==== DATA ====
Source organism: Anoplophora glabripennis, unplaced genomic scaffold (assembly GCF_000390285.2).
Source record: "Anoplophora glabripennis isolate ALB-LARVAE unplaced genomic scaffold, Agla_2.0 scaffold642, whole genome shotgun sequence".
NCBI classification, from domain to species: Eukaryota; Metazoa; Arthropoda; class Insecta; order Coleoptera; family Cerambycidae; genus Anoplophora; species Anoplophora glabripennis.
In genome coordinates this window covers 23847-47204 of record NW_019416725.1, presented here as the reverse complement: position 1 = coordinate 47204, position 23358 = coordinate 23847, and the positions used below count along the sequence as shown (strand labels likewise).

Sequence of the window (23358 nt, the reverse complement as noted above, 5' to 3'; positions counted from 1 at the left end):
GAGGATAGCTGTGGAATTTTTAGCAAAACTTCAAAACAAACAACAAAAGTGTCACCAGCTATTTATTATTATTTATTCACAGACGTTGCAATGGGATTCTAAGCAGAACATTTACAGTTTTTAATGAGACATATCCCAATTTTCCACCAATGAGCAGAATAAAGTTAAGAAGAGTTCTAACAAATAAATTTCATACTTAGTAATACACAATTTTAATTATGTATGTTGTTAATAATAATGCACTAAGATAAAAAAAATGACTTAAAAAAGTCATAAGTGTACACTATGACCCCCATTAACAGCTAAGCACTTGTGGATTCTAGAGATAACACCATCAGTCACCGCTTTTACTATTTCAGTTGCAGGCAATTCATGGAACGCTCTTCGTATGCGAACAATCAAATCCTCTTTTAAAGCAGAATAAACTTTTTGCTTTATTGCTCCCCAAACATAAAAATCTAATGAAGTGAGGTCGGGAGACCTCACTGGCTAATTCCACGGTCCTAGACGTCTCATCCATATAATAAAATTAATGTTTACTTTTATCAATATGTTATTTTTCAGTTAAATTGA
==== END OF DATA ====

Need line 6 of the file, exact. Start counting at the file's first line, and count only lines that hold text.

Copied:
GAGGATAGCTGTGGAATTTTTAGCAAAACTTCAAAACAAACAACAAAAGTGTCACCAGCTATTTATTATTATTTATTCACAGACGTTGCAATGGGATTCTAAGCAGAACATTTACAGTTTTTAATGAGACATATCCCAATTTTCCACCAATGAGCAGAATAAAGTTAAGAAGAGTTCTAACAAATAAATTTCATACTTAGTAATACACAATTTTAATTATGTATGTTGTTAATAATAATGCACTAAGATAAAAAAAATGACTTAAAAAAGTCATAAGTGTACACTATGACCCCCATTAACAGCTAAGCACTTGTGGATTCTAGAGATAACACCATCAGTCACCGCTTTTACTATTTCAGTTGCAGGCAATTCATGGAACGCTCTTCGTATGCGAACAATCAAATCCTCTTTTAAAGCAGAATAAACTTTTTGCTTTATTGCTCCCCAAACATAAAAATCTAATGAAGTGAGGTCGGGAGACCTCACTGGCTAATTCCACGGTCCTAGACGTCTCATCCATATAATAAAATTAATGTTTACTTTTATCAATATGTTATTTTTCAGTTAAATTGA